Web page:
I saw her again. And then again.

Regular readers may recall me mentioning a tall, exotic woman with a Mediterranean look last month. She wore the black boots with the S&M-style buckles that run up the outsides. She reminded me of a thinner, more arty Xena, Warrior Princess.

That first sighting was on Wednesday, March 19th. Well, a month later, on Saturday, April 19th, I made another spotting. It was about two in the afternoon. She was leaving a coffee shop but, unfortunately, with a tall masculine guy with a firm jaw and long hair; the kind of čber-hippie that R. Crumb always draws as getting the cool chicks. She was wearing those fabulous boots again, and I actually recognized them first, before looking at her face.

Then on Saturday, April 26th, I saw her again. This time it was around 5:00pm. Bootless, she was wearing black and red stripped stockings under a close-fitting silver satin dress.

Later that night, at the Tiger Bar, I espied a brunette in tight jeans with delightful fashion boots coming out the bottoms; those revived fashion boots from the `60s, worn in a manner I love. Lust filled me, and also the confusion, the ecstatic screaming that fills the mind at the sight of a great pair of boots. It is a lust that can barely be expressed.

What you want is an artist, someone competent to articulate the inchoate feelings that you have, all contained in a book that you can give to a potential fetish mate and say, “Here. Here’s what it’s all about!”

We fanciers of the foot may finally have our Homer. If British comic novelist Geoff Nicholson isn’t a foot fetishist, he does a damn fine impersonation of one. In his novel, Footsucker, published by Overlook Press, he tells the tale of an unnamed shoe and foot fetishist who stumbles into a romance with the perfect pair of feet, attached to a girl named Catherine.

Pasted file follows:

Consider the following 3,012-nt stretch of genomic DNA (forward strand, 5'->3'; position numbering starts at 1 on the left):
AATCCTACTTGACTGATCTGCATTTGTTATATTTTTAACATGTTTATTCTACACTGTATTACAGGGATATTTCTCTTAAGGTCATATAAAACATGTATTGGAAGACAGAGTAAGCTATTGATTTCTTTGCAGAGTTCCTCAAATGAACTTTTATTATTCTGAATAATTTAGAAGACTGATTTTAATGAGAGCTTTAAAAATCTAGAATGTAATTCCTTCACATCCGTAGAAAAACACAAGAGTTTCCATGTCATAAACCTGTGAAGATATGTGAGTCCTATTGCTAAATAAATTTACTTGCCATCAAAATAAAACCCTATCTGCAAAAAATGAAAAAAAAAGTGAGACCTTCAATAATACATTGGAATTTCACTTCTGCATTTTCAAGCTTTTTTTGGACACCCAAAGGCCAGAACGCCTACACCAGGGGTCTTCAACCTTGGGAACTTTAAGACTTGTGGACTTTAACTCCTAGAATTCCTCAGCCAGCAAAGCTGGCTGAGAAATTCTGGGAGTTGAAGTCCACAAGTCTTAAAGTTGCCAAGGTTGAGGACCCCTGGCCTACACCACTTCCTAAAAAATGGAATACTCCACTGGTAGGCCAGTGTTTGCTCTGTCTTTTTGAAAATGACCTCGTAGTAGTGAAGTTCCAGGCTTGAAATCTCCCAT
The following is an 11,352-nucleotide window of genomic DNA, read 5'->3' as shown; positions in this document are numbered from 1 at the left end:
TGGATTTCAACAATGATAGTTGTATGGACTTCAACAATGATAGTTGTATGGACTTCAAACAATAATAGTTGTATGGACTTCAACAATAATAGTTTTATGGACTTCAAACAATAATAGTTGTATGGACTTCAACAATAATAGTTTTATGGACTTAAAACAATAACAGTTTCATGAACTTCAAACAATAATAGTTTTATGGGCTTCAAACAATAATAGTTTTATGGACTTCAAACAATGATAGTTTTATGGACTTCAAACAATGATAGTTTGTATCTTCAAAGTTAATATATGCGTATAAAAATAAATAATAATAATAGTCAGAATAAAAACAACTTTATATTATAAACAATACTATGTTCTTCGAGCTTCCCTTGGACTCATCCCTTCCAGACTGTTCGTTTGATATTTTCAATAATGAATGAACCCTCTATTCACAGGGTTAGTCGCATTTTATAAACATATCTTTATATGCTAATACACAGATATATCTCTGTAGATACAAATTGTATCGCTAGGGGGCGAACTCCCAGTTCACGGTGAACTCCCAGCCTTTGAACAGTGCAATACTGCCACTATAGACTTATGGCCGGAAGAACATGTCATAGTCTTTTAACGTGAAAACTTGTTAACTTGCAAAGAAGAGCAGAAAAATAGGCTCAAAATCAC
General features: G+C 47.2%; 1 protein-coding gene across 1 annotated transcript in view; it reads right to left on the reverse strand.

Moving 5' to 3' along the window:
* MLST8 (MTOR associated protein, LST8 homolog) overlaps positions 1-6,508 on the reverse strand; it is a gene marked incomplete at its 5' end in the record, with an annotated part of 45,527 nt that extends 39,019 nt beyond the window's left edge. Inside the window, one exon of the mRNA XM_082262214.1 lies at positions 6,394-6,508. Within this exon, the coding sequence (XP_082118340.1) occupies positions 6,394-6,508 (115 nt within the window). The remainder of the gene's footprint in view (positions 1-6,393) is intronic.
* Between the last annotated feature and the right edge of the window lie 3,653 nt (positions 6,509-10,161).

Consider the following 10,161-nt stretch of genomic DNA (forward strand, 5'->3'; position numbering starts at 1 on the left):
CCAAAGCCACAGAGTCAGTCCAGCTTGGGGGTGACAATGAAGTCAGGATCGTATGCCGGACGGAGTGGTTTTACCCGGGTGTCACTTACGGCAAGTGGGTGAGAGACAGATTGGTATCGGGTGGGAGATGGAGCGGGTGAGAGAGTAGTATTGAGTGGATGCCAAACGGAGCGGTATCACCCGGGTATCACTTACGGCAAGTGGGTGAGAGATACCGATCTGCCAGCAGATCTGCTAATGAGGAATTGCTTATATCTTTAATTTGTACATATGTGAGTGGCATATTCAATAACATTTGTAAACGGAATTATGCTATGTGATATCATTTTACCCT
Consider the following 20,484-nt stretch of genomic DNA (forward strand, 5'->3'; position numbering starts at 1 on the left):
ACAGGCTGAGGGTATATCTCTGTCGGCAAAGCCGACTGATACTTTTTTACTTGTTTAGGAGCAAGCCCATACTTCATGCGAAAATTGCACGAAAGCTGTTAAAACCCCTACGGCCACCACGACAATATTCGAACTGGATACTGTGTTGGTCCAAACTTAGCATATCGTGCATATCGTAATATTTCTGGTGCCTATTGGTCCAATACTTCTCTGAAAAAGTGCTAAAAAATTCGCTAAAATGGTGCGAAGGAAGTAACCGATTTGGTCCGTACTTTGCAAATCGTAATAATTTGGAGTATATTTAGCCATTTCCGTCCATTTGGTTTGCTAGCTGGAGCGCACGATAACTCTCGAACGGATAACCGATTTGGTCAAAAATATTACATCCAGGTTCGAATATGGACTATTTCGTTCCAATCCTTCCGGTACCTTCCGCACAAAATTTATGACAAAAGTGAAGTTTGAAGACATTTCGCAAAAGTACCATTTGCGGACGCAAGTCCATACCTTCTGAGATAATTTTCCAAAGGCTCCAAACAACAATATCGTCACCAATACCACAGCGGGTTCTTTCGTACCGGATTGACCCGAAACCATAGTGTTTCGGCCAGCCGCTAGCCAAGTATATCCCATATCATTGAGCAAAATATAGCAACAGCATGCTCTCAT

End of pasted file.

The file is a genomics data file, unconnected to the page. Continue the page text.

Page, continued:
Nicholson chronicles the ecstatic ups and crushing downs of the romance – separations, threats from other guys – before bringing it all together with a happy ending, which is worth mentioning and even spoiling because books from mainstream publishers about perversion usually opt for a grim, defeating climax, one probably written by a self-hating fetishist who hasn’t accepting himself; an ending that assumes that the readers are looking down on the subject rather than joining in and celebrating.

Anyway, a fellow fetishist can identify with much that Nicholson writes: the obsessive self-analysis, the detailed knowledge of bone and musculature in the foot, the preference for Vogue over Playboy because the foot and boot images are better, the collecting of pictures from said magazines (as well as footwear itself) for private purposes. Nicholson even knows about that odd psychological study in 1966 by Rachman and Hogdson in which the two academics tried to create boot fetishists out of innocent college students via behavior modification.

The book is probably meant to be funny, but I didn’t laugh once – because I was enjoying it too much. Nicholson has a fine way with words, a knack for story structure, and is no doubt really a very funny writer when not dealing with foot freaks. But here he hasn’t written a novel – he’s composed a bible. It’s the book I will give that potential boot goddess out there.



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